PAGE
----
Inducible pBad/araC promoter
pBad is an E. coli promoter that is tightly controlled by:
- inducer: L-arabinose.
- repressor: AraC acts as the repressor
Usage and Biology
- When grown with 0.2% arabinose, promoter is weak-medium. [jb, 5/24/04] Part may not be compatible with MC4100 as cell line is araD 139.
- MC4100 is not a good chassis for operating BBa_I0500 (pBad promoter). The feed-forward regulation of the endogenous promoter controlling expression of the arabinose transporter prevents linear induction with increasing arabinose concentration. ((Engineered strain from Keasling's lab, used by jrk for operation of the screening plasmid.))
TU-Eindhoven 2017 optimized the expression on by testing 3 different temperatures, where 37 degrees Celcius proved most successful. Addition of L-arabinose has also been optimized to compensate for the breakdown of L-arabinose by the E.coli strain BL21(DE3) for mCherry and GFP expression. Check results on Experience.
Team Glasgow 2017 improved this part by splitting its constituent parts into two separate BioBricks: BBa_K2442101 encoding minimal pBAD and BBa_K2442104 encoding AraC under regulation of LacI-regulated promoter. This allows for greater control over arabinose-inducible systems. See details on Experience.
- From an OWW article on pBAD and lac promoters:
- Import of arabinose into cells is mediated by the araE gene. Induction of the arabinose transporter encoded by araE can be uncoupled from the endogenous PBAD promoter by deleting the chromosomal araE gene and replacing it with a plasmid-borne copy of araE under control of a constitutive promoter (1). However, this does not seem to be enough to allow for homogenous expression from PBAD promoters in a population of cells (2).
- At low concentrations of arabinose, degradation of the sugar within cells also effects the homogeneity of expression from PBAD promoters (2). Arabinose degradation is mediated by the araBAD genes. Strains lacking functional araE, araFGH (another transporter), and araBAD can be made to be responsive to arabinose for PBAD promoter induction (2). This is achieved by introduction of a mutant lacY gene. LacY A177C allows for downhill transport of arabinose, as well as maltose, palatinose, sucrose, and cellobiose (3), but does not actively transport these sugars (4). Lactose import is not affected in this mutant. So, PBAD promoters in cells lacking endogeneous arabinose importers and containing LacY A177C are linearly responsible to arabinose at the individual cell level.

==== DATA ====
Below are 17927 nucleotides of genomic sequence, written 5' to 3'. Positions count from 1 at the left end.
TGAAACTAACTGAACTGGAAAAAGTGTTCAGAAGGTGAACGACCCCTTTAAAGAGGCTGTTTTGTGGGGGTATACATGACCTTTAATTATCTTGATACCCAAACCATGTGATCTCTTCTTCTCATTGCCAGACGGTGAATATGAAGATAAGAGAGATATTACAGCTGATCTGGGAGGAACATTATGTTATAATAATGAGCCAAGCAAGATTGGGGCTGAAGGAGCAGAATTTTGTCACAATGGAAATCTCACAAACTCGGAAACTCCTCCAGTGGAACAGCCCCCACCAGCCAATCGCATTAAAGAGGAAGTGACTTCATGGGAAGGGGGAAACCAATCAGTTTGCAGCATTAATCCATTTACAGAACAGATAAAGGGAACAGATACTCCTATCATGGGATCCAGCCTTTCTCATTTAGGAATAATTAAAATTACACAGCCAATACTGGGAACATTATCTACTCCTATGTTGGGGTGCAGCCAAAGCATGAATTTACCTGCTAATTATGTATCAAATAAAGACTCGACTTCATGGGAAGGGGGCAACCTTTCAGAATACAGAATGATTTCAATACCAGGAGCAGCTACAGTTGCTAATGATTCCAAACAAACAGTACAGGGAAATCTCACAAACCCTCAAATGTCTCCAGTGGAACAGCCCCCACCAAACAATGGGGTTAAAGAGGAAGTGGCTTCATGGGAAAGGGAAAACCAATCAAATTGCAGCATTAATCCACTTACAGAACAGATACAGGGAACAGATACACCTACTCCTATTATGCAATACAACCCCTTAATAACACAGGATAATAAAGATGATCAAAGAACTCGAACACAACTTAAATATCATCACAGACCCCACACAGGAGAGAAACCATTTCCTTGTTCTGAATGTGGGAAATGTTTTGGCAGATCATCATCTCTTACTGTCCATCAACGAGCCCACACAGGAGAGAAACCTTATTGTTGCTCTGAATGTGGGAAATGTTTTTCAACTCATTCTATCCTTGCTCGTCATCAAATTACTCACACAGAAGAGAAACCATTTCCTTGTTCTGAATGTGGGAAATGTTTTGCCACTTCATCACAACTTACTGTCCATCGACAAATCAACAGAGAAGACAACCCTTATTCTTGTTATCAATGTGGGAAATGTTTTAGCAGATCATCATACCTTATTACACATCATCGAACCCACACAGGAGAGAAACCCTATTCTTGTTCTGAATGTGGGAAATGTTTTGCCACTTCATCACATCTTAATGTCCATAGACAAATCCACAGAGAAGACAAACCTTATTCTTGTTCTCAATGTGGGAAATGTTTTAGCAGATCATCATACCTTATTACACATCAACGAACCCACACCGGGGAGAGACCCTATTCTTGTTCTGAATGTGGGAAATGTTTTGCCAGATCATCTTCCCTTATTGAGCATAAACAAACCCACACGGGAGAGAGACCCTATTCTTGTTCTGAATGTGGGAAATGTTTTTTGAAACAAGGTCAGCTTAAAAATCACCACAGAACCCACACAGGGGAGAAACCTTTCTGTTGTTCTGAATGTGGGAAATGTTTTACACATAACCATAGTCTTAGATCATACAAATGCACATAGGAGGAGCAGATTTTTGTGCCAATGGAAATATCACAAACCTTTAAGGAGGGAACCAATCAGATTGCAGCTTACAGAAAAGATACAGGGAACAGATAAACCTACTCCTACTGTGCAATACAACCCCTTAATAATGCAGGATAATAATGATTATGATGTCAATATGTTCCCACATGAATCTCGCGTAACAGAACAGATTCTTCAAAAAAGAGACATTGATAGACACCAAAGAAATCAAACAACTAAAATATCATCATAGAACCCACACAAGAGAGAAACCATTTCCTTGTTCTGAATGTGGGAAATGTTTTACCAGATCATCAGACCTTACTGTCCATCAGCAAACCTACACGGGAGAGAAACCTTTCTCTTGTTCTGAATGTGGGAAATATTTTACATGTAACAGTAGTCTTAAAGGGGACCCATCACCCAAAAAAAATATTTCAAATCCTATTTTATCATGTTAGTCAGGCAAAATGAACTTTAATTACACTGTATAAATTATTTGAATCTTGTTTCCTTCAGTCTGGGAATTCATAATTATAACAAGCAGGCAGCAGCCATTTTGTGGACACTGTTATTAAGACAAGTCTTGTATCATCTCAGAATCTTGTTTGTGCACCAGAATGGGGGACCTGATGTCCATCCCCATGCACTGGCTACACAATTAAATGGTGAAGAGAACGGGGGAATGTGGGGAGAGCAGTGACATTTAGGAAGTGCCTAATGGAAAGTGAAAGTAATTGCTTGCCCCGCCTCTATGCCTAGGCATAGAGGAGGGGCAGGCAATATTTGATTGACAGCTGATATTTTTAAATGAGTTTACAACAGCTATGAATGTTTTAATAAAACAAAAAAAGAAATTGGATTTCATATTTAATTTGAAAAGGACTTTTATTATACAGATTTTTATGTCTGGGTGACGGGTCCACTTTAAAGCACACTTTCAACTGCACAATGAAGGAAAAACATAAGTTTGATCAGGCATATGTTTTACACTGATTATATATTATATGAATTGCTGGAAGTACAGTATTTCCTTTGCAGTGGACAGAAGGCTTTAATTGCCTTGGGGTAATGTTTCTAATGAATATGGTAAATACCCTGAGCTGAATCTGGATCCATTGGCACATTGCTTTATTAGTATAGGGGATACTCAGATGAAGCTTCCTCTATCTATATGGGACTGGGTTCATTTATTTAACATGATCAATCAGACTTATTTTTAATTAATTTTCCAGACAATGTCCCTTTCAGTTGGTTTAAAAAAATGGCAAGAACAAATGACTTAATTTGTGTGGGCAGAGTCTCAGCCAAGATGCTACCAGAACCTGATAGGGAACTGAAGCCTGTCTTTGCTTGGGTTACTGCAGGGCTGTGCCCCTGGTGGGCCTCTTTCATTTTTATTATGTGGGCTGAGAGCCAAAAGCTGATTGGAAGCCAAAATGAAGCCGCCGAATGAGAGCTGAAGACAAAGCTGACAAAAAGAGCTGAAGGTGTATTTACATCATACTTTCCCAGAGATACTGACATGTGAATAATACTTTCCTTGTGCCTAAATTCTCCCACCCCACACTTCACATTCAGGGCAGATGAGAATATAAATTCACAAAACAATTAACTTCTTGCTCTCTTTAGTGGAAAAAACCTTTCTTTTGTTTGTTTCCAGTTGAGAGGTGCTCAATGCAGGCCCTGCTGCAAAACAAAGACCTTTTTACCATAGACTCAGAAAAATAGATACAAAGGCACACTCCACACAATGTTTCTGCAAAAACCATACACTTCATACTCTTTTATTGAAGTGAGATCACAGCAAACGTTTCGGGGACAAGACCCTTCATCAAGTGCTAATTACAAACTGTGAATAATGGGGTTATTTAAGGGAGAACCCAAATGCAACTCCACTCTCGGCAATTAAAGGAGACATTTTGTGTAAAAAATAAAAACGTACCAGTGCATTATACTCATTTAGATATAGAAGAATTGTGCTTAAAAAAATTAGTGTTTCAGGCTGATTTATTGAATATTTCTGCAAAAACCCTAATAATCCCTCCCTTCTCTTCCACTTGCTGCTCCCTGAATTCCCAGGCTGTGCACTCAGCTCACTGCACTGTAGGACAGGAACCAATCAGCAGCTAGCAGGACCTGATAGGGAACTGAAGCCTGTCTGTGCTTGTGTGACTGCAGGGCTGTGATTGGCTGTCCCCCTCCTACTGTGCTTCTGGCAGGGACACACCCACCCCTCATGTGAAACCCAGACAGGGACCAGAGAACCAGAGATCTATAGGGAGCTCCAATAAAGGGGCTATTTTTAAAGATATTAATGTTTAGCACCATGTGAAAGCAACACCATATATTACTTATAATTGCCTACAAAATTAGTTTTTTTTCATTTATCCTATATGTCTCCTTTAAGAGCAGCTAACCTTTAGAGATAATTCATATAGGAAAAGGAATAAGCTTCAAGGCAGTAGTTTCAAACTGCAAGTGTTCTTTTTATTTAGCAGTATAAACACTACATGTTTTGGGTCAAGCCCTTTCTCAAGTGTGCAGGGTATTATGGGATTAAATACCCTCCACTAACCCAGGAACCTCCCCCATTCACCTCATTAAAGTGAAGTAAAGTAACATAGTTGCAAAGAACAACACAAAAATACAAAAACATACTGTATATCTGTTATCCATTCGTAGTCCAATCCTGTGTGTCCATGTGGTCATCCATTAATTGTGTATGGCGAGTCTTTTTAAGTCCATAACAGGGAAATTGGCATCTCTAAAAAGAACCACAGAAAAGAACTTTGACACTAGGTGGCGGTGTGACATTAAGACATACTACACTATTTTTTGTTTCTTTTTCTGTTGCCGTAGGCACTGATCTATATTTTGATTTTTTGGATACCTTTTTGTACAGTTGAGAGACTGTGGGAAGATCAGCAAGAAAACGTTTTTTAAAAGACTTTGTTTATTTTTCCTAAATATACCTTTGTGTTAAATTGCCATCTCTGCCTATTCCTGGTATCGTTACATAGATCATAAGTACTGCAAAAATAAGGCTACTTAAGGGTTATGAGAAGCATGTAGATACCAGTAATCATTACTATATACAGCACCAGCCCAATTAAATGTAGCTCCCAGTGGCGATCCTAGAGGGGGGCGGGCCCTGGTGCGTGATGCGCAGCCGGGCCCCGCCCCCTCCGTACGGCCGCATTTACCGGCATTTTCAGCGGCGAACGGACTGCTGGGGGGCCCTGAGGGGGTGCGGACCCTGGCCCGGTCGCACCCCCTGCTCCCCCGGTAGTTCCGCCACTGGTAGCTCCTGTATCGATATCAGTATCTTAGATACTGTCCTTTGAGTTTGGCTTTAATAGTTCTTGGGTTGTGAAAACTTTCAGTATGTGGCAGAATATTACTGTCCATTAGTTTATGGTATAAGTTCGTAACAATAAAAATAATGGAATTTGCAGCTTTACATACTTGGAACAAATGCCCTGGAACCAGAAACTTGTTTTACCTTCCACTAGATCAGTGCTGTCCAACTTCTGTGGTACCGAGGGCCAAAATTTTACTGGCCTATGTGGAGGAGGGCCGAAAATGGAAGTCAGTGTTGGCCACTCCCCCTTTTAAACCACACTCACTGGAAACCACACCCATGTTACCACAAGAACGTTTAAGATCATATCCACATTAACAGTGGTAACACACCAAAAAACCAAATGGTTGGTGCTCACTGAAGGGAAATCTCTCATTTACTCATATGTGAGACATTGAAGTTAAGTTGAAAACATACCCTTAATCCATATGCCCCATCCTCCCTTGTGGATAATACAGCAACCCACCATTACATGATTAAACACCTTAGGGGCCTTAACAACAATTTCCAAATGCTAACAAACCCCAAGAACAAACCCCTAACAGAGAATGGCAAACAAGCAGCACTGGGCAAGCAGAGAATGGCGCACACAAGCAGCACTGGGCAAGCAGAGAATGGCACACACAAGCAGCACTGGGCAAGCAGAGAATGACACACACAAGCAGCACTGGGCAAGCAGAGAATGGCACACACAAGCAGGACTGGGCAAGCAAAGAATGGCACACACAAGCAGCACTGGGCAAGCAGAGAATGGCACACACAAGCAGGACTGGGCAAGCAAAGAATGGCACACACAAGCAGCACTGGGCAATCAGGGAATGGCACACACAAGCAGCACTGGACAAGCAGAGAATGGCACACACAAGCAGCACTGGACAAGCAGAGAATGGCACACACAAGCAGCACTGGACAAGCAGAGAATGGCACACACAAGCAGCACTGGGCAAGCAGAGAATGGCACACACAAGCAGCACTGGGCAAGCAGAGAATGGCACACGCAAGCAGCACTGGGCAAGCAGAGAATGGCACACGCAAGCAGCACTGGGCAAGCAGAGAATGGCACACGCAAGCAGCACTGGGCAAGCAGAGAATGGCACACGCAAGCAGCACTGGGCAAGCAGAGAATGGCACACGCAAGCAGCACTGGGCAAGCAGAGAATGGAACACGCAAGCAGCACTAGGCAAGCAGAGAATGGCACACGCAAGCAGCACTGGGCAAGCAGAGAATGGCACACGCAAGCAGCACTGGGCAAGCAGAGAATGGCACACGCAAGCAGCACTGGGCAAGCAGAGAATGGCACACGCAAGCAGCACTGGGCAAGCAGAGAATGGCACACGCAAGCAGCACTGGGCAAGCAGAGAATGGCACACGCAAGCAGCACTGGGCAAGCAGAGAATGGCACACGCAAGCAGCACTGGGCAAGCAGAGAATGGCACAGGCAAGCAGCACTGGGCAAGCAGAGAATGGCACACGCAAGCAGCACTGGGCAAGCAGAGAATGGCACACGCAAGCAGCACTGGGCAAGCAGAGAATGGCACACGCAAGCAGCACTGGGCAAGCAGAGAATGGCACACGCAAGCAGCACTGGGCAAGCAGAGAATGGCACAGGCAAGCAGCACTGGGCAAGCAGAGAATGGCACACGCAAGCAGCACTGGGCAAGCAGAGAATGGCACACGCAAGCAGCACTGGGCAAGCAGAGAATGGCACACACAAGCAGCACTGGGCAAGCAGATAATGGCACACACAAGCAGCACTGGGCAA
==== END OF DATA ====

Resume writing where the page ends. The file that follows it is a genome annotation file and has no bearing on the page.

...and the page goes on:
- By the way, AraC is the repressor of the PBAD promoter. It is encoded on the pBAD vector series and is still present in the above-described strains.
PC and AraC are located on the complementary strand, reading right to left as written.
- At least one registry stock contains a deletion of the C at base 1194. This is after the transcriptional start but before the translation start, so it may not be significant. Parts with this mutation have been qualitatively observed to function normally.
Induction and Subsequent Inhibition of the pBAD Promoter
(Characterized by SDU-Denmark 2017)
Expression by the pBAD promoter can be regulated tightly by induction and subsequent inhibition.
The pBAD promoter holds great potential to control the expression of genes that require tight regulation, as it is capable of both an induction and repression. The HKUST-Rice iGEM team from 2015 found that the pBAD promoter exhibits an almost all-or-none behaviour upon induction with arabinose when located on a high copy vector, but allows for gradual induction when cloned into a low copy vector. Thus, it was evident that this promoter on a high copy vector would be inappropriate for tightly regulated gene expression. Based on these findings, a low copy vector was used to investigate the ability to inhibit gene expression subsequent to induction of pBAD.
Gene expression was simulated by fluorescence microscopy using a pBAD-YFP reporter system, BBa_I6058.
For this purpose, an Olympus IX83 with a photometrics prime camera was used with an exposure time for YFP at 200 ms. Transformed E. coli MG1655 cells were cultured in M9 minimal medium supplemented with 0.2% glycerol and 30 µg/mL chloramphenicol, to avoid catabolite repression from glucose residues present in LB medium. Two cultures were incubated, of which one was induced with 0.2 % arabinose from the beginning. At OD600=0.1, designated time 0, the cultures were split in two and 0.2 % glucose was added to one of each pair. Samples were obtained at time 0, before division of the cultures, and at 30 min, 60 min, and 120 min.
The resulting images revealed, that the inducer arabinose was required to stimulate expression of YFP, and that the addition of the repressor glucose to a uninduced culture had no effect. Furthermore, it was evident that addition of arabinose induced expression of YFP, and that subsequent addition of glucose terminated the pBAD regulated gene expression, resulting in a reduced fluorescence level. 30 minutes after inhibition this reduction was already evident, and after 120 minutes the gene expression controlled by pBAD was even further decreased, as seen in Figure 1.
Figure 1. YFP fluorescence levels in E. coli MG1655 transformed with the pBAD-YFP reporter system on pSB3K3. Left: Cultures with the inducer arabinose added. Right: Cultures not induced with arabinose. Both cultures were split up at OD600=0.1, designated time 0, and the inhibitor glucose was added to one half of each culture. Images were obtained at 0, 30, 60, and 120 minutes.
This experiment made it clear, that gene expression controlled by the pBAD promoter is both inducible and repressible as required when cloned into the low copy vector pSB3K3.
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